However, a great many skilled accountants and auditors either do not obtain their CPA designation or allow it to lapse. PG would bet few, if any, of the chief financial officers of the Big 6 publishers are currently CPA’s. Relatively few internal auditors for large corporations and federal government auditors maintain CPA status.

PG thinks the CPA requirement is overkill and will increase the cost of the audit to the Author. It’s the Author’s audit and the Author should be able to choose who the auditor is. If PG were looking for someone to audit his publisher, he would try to find a person who worked in a publisher’s accounting department for a long time regardless of CPA status.

The other requirement for the auditor is that he/she be “independent.”

What does that mean? “Independent” does not appear to be a defined term and is an invitation to an argument sometime in the future. What if Author is married to a CPA and wants her spouse to perform the audit? PG says if the Author is also an accountant or CPA, Author should be able to perform the audit herself and save the cost of paying someone else to do so. Getting warmed up, PG says if the Author can’t use Quicken, but wants to audit the financial records of her sales, she should be able to it herself.

Despite PG’s pro-author views, he can see some reasonable business purpose to having someone other than the Author perform the audit, but believes Author should not be further restricted in her choice of auditor.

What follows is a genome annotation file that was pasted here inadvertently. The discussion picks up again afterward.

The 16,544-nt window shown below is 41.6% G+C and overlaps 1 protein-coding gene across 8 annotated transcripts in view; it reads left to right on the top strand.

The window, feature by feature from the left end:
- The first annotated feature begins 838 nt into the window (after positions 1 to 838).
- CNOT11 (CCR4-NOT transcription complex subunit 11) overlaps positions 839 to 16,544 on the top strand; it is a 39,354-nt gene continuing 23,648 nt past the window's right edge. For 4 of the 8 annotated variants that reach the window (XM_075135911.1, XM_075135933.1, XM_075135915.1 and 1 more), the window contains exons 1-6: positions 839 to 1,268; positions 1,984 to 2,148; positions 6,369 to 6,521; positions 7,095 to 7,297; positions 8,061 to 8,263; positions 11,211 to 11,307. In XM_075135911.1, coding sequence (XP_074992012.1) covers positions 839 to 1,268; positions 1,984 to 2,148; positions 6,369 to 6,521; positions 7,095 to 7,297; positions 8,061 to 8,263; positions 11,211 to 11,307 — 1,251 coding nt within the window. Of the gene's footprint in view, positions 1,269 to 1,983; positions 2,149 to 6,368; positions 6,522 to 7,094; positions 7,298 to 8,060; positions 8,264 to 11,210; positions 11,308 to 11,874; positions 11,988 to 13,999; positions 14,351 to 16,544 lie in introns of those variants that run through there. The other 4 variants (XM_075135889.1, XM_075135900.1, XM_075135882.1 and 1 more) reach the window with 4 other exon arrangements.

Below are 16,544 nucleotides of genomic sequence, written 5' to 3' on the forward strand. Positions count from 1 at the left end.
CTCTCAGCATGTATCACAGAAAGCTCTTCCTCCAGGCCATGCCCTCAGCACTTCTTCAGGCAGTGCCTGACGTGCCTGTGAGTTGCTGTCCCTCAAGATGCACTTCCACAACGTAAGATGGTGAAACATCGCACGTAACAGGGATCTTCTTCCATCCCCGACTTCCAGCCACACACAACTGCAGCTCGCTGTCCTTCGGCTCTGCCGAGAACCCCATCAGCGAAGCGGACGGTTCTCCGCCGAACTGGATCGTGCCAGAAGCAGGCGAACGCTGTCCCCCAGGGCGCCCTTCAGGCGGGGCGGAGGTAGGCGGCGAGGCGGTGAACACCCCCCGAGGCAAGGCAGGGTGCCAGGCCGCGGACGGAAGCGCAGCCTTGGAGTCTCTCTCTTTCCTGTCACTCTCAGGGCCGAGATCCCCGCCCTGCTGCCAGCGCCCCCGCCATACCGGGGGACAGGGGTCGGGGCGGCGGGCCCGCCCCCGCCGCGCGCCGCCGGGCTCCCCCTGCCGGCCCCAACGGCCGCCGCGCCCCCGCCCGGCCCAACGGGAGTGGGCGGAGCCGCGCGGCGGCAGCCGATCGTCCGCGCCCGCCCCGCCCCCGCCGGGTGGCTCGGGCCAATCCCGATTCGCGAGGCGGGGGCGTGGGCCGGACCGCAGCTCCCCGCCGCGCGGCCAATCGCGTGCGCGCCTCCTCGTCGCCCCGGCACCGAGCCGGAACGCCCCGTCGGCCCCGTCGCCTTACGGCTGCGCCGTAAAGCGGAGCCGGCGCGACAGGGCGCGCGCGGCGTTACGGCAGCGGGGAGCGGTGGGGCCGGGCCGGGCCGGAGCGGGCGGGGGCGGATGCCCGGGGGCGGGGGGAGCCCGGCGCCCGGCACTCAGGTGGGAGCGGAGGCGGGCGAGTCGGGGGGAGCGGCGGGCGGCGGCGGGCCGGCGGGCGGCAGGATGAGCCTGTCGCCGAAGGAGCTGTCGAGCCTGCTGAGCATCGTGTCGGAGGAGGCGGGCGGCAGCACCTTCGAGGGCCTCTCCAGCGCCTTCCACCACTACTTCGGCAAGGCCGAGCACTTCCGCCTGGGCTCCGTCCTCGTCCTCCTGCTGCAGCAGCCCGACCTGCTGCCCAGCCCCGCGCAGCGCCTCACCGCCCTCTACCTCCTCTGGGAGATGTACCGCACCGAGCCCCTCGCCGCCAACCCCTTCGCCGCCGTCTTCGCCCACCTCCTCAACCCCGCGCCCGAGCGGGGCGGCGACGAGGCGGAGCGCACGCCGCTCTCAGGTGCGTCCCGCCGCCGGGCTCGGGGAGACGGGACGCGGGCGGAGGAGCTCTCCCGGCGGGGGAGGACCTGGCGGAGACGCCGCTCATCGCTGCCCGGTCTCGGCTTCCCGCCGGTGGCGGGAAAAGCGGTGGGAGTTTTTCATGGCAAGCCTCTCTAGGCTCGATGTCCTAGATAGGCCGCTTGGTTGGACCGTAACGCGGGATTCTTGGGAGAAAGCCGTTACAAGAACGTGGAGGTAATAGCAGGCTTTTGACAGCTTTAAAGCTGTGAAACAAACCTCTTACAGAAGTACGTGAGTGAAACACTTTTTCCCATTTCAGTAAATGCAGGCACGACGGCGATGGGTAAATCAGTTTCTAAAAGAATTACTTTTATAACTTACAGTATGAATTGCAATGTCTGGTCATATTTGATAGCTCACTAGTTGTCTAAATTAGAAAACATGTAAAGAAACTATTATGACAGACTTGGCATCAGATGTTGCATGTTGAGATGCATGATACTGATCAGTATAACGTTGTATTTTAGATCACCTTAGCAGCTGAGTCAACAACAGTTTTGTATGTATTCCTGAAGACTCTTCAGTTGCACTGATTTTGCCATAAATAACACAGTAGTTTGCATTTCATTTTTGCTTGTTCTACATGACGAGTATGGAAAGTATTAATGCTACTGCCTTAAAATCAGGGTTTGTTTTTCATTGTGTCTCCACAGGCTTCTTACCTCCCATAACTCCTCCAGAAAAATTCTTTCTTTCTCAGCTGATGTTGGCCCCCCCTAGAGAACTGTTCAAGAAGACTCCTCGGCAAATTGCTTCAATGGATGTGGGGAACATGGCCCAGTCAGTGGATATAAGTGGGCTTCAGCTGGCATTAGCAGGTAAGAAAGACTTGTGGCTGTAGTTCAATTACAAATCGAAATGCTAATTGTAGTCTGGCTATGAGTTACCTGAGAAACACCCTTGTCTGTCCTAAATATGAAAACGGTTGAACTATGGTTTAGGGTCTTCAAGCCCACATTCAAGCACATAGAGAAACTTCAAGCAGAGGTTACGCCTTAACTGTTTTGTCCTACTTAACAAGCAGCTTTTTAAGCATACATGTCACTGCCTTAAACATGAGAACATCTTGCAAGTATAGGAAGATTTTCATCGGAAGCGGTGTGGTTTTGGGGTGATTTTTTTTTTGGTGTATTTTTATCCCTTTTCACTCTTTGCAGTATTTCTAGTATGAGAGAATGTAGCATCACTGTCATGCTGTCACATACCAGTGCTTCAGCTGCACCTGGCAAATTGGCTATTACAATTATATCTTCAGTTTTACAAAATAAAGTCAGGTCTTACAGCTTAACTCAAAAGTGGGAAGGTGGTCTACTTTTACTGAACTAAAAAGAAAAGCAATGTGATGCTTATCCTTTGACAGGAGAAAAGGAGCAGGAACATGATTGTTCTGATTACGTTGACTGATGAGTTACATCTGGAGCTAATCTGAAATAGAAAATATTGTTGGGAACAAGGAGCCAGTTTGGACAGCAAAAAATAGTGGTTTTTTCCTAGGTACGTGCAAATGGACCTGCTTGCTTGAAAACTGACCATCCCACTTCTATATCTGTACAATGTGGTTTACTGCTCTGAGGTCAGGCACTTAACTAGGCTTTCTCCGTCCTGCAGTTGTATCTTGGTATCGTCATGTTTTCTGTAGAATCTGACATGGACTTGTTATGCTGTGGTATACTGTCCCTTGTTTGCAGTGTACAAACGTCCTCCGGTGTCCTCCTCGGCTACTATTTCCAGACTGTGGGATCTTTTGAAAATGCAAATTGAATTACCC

The second paragraph is where serious gnarliness appears. Since the paragraph begins with a run-on sentence, we’ll break that down and shorten it for comprehension.

As a condition precedent to the exercise by Author of his/her right to examine the books and records of Publisher,[the auditor] shall execute an agreement to the effect that

“As a condition precedent to the exercise” means if the auditor doesn’t sign an agreement for any reason, Author has no audit rights whatsoever.

What’s going to be in that agreement the auditor has to sign? The agreement isn’t set forth in the Publishing Contract and it’s a “to the effect” agreement which could mean almost anything. Is the agreement one page long or is it twenty pages long?

If the auditor finds the agreement objectionable and says, “No accountant in her right mind would sign something like this,” Author has no right to audit under the Publishing Contract.

Lawyers call something like this, an agreement to agree. It’s a classic unenforceable contract provision, but it’s also a “condition precedent” to any audit rights.

Who prepares this agreement for the auditor to sign? If PG were the Author, he would write up a very short agreement, have the auditor sign it, and hand it to the Publisher. As the audit clause is written, that agreement would satisfy the requirement. There’s nothing that says Publisher prepares the confidentiality agreement. (Look for the publisher who uses this clause to change it as soon as someone there reads PG’s analysis.)

Continuing with the language in the second paragraph describing the agreement the auditor is to sign:

. . . execute an agreement to the effect that any information obtained as a result of such examination shall be held strictly confidential and shall not be revealed to any third party other than Author or her representative without written permission by Publisher.